by Jonathan Griffin
Overduin & Co, Los Angeles
Caitlin Keogh’s ambitious exhibition, ‘Waxing Year’, at Overduin & Co in Los Angeles – which includes a group of seven large paintings interspersed with ten small, mixed-media assemblages – is, in many respects, a tour de force. Why, then, does it leave me wanting something more?
The first thing that viewers of Keogh’s work must contend with is her technical virtuosity. Her paintings are rendered in velvety flat acrylic, with shapes deftly outlined – no crusty masking-taped edges here. The next is their density: motifs are overlaid and interwoven; compositions are decentred and arhythmic. Reading them is addictive.
‘Waxing Year’ (2021), the title of the seven-painting series, is borrowed from Robert Graves’s book on paganism and poetic myth, The White Goddess (1948). Other thematic anchors for the show – detailed in Keogh’s eloquent, first-person press release – include Piet Mondrian’s writings and the recent death of Keogh’s therapist. Motifs are imported from the artist’s deep reference archive of antique art and illustration, which proliferate across the paintings from one canvas to the next. Other elements might be drawn from life: a fragment of broken mirror that disappears off the left edge of Waxing Year 3 (2020) re-emerges on the right edge of Waxing Year 2 (2020) in the neighbouring room, where it overlaps a crumpled greyscale picture of a limbless, classical torso and is overlaid with mustard streamers. The conceit is that Keogh has dispensed with the edge of the picture plane and, with it, hierarchy and narrative. The reality is that the paintings are as poised and carefully composed as any other.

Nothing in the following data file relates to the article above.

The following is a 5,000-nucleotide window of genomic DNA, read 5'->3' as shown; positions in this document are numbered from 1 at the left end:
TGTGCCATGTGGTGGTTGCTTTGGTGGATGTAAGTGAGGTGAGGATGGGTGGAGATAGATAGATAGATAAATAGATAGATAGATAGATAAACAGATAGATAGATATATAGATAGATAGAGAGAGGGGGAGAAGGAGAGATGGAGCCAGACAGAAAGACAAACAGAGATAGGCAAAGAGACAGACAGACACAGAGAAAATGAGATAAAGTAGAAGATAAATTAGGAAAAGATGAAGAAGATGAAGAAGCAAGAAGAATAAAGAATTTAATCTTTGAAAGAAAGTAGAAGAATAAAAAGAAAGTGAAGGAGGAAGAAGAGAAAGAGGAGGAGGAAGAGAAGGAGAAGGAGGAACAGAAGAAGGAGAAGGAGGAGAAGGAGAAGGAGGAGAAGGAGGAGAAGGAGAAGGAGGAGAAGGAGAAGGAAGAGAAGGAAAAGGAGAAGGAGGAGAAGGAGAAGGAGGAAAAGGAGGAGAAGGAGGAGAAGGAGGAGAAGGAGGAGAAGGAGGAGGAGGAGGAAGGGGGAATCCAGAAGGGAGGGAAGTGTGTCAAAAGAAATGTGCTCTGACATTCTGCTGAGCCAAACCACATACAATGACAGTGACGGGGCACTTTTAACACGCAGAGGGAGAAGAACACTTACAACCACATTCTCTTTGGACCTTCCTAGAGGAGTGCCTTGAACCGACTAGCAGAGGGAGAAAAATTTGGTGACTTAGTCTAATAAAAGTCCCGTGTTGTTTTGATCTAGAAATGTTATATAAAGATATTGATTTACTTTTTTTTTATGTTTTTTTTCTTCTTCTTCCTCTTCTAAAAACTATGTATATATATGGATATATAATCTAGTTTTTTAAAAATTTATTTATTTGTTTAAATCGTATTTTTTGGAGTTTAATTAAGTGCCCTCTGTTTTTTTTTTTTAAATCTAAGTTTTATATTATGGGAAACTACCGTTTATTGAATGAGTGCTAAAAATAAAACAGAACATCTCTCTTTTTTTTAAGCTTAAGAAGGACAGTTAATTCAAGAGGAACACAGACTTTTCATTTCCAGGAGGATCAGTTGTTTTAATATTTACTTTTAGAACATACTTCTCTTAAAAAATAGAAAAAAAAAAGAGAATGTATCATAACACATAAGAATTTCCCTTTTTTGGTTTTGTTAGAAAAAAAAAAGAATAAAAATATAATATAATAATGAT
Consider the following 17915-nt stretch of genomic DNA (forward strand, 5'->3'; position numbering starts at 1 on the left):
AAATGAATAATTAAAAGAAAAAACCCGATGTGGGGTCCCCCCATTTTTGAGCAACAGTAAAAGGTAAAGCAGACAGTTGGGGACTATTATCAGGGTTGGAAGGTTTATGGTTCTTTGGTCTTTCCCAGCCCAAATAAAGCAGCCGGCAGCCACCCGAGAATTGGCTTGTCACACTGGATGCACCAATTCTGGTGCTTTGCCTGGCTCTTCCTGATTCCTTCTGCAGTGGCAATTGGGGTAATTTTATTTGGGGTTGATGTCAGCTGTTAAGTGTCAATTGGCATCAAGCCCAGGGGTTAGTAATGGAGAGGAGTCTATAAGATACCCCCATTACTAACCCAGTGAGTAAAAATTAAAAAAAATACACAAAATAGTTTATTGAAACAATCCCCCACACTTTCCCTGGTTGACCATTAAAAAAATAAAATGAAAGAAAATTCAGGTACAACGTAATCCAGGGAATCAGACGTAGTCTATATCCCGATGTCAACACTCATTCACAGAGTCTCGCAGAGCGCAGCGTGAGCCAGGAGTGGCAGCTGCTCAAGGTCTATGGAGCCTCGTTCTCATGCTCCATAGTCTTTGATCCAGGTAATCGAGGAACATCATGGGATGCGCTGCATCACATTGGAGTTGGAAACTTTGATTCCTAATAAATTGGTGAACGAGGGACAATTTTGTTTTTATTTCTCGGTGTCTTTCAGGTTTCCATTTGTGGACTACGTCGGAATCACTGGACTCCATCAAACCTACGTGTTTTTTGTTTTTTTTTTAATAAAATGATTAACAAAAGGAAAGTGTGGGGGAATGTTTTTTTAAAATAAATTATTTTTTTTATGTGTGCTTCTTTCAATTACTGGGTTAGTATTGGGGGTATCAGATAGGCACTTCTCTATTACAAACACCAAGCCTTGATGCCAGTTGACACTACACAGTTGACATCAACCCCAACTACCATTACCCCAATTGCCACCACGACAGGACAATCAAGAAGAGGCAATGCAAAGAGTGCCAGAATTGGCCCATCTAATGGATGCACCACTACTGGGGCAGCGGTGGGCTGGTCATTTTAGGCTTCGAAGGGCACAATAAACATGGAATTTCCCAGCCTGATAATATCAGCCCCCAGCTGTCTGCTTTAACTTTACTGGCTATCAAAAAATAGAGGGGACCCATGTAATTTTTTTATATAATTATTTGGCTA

Populating her lively lexicon of imagery are botanical illustrations of frilly sea kelp; a Chinese lion; broken classical statues of female bodies; winged penises; William Morris’s Victorian floral designs; beasts from medieval manuscripts; trompe l’oeil pearls and pins; calligraphic flourishes; and lots of ribbons, swags and ropes that literally tie parts of the compositions together.
Keogh tends to draw on sources that originated from high-stakes conditions: Morris’s radical socialism, for instance, Aubrey Beardsley’s queerness or the sacred devotion of illustrated manuscripts. In her work, however, those conditions are flattened, emptied out. Nostalgic for conviction, these works lack an obvious sense of risk: I miss doubt, vulnerability and the possibility of collapse or embarrassment. Keogh’s paintings are too tightly wrought for that.
First published: Frieze, 31 March 2021